views updated


Aśvaghoṣa (ca. 100 c.e.) was a Sanskrit poet and dramatist. As is the case with nearly all the writers of ancient India, legend and fictional anecdote take the place of biographical fact, but the association of Aśvaghoṣa with the Kushan king Kaniṣka is at least chronologically possible.

Aśvaghoṣa is the author of two long poems, among the earliest extant in Sanskrit: Buddhacarita (Acts of the Buddha) and Saundarananda, about the conversion of the Buddha's half-brother Nanda. Fewer than half of the twenty-eight cantos of the Buddhacarita survive complete in the original Sanskrit, bringing the story only as far as the Buddha's enlightenment, but Tibetan and Chinese translations preserve the entire work. Only fragments survive of Aśvaghoṣa's nine-act play, Śāriputraprakaraṅa (The Matter [or Drama] of Śāriputra) about the conversion of ŚĀriputra and MahĀmaudgalyĀyana, later to become two of the Buddha's main disciples. Of the other works attributed to Aśvaghoṣa, only the fragments of another drama are likely to be his.

The profound knowledge of brahmanical lore displayed in his writing supports the Chinese tradition that he was born a brahman and only later converted to Buddhism. Conversion is the main theme of two of his works and also figures prominently in the third. His avowed purpose in writing was to win converts to the Buddha's teaching by the charm of his art and the intensity of his conviction. Aśvaghoṣa's fame as a writer and the legend of his life contributed to his renown in East Asia and resulted in a number of works, such as the Awakening of Faith (Dasheng qixin lun), being falsely attributed to him.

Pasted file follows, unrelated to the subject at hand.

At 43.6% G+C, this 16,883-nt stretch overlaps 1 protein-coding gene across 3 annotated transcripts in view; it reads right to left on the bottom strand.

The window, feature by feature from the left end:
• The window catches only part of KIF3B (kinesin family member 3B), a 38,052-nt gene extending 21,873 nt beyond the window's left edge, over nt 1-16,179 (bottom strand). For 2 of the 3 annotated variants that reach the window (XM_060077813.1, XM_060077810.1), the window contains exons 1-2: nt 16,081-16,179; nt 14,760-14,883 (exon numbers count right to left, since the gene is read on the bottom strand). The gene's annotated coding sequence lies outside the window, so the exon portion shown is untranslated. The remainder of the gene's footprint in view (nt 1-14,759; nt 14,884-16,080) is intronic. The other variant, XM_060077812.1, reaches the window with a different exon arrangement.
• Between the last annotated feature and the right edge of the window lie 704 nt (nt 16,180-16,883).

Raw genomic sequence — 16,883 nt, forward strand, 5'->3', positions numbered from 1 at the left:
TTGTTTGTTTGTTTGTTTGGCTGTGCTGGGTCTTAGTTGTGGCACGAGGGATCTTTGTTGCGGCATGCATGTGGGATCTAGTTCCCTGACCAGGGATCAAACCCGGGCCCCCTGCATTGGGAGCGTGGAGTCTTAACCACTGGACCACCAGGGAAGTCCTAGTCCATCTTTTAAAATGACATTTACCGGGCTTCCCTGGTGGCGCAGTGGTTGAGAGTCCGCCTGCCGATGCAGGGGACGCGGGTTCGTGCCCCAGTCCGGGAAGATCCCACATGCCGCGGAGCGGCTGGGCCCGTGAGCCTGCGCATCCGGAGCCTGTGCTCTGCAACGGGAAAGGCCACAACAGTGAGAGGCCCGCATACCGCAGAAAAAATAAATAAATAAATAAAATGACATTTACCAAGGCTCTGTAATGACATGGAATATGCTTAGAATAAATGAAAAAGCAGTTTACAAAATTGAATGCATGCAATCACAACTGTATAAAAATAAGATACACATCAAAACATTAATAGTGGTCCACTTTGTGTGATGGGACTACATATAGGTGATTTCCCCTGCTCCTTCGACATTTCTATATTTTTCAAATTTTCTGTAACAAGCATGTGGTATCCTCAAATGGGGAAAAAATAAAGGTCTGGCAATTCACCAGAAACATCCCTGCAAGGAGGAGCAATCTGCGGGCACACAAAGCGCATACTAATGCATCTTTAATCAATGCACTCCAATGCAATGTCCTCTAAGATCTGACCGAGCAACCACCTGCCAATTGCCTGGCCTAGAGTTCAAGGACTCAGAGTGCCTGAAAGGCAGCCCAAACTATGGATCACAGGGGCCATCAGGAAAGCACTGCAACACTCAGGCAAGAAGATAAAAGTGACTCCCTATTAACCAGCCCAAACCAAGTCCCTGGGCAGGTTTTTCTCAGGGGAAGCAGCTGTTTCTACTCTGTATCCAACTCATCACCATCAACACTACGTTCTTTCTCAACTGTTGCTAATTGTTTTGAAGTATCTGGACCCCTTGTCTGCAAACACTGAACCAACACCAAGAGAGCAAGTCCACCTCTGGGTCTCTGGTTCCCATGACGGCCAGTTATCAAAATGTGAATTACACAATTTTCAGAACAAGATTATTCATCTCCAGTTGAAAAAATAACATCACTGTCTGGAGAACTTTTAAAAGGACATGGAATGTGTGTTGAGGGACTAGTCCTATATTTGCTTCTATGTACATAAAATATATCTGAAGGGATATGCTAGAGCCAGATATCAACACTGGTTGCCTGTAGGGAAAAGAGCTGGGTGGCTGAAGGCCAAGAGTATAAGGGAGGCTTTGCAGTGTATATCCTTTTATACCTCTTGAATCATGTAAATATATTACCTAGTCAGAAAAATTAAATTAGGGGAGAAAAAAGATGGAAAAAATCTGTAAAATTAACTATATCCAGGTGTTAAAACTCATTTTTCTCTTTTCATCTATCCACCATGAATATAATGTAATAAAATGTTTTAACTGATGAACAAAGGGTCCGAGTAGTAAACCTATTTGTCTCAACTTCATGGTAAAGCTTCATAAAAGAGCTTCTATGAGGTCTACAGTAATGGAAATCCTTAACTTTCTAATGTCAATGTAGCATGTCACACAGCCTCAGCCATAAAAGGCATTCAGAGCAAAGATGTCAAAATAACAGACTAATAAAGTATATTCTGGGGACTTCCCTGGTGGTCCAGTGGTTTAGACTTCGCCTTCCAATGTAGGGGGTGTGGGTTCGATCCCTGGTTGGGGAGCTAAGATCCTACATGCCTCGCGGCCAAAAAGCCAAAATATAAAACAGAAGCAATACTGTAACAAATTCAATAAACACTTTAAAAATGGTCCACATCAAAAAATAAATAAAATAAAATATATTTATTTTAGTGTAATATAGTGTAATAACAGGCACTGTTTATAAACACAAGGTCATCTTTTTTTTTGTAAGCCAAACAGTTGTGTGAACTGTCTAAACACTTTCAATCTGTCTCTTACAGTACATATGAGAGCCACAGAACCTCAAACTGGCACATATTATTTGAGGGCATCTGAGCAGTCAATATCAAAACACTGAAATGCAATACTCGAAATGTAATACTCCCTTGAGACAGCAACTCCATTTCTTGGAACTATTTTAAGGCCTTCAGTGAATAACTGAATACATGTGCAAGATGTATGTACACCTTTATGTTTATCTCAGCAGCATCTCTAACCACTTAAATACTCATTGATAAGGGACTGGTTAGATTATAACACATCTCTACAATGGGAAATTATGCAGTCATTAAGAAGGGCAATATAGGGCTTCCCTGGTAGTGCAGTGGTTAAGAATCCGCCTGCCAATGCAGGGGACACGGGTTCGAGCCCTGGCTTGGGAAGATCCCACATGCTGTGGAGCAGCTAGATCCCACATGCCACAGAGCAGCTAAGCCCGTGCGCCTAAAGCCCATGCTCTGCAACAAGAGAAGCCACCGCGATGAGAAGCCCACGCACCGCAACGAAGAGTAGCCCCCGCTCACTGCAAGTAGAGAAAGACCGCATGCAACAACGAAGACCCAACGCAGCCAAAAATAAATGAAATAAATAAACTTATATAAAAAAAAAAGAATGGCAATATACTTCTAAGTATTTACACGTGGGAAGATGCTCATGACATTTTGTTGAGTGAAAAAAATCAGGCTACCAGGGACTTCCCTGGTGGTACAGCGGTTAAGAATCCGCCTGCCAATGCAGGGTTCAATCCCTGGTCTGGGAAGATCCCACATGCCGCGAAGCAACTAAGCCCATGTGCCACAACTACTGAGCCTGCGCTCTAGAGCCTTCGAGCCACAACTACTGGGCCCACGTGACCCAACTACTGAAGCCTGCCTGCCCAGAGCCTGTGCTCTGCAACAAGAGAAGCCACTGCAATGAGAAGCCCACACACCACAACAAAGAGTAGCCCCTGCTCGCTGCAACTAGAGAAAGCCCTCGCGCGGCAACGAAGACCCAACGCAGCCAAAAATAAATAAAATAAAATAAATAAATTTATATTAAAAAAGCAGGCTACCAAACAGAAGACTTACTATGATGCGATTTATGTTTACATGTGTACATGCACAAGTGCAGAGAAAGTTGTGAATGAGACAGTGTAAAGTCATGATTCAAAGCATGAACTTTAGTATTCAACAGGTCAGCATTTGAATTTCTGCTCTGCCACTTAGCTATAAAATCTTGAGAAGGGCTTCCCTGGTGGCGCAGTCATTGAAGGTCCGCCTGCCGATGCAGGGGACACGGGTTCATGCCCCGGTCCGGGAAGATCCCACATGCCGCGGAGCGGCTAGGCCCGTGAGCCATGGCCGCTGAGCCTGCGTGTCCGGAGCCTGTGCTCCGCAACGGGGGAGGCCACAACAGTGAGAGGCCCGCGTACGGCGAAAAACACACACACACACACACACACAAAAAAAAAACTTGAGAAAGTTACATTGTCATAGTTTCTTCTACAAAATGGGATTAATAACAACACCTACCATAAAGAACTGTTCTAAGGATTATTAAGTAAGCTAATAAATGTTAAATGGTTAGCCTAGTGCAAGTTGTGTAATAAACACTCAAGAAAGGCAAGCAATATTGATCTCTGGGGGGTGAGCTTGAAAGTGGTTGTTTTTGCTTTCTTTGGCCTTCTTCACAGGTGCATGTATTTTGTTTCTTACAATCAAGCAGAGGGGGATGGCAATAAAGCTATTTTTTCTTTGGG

See also:Sanskrit, Buddhist Literature in


Johnston, E. H., ed. and trans. The Saundarananda of Aśvaghoṣa, 2 vols. London: Oxford University Press, 1928 and 1932.

Johnston, E. H., ed. and trans. The Buddhacarita or, Acts of the Buddha. Delhi: Motilal Banarsidass, 1993.

Lüders, Heinrich. "Das Śāriputraprakaraṅa, ein Drama des Aśvaghoṣa." In Philologica Indica. Göttingen, Germany: Vandenhoeck & Ruprecht, 1940.

Peter Khoroche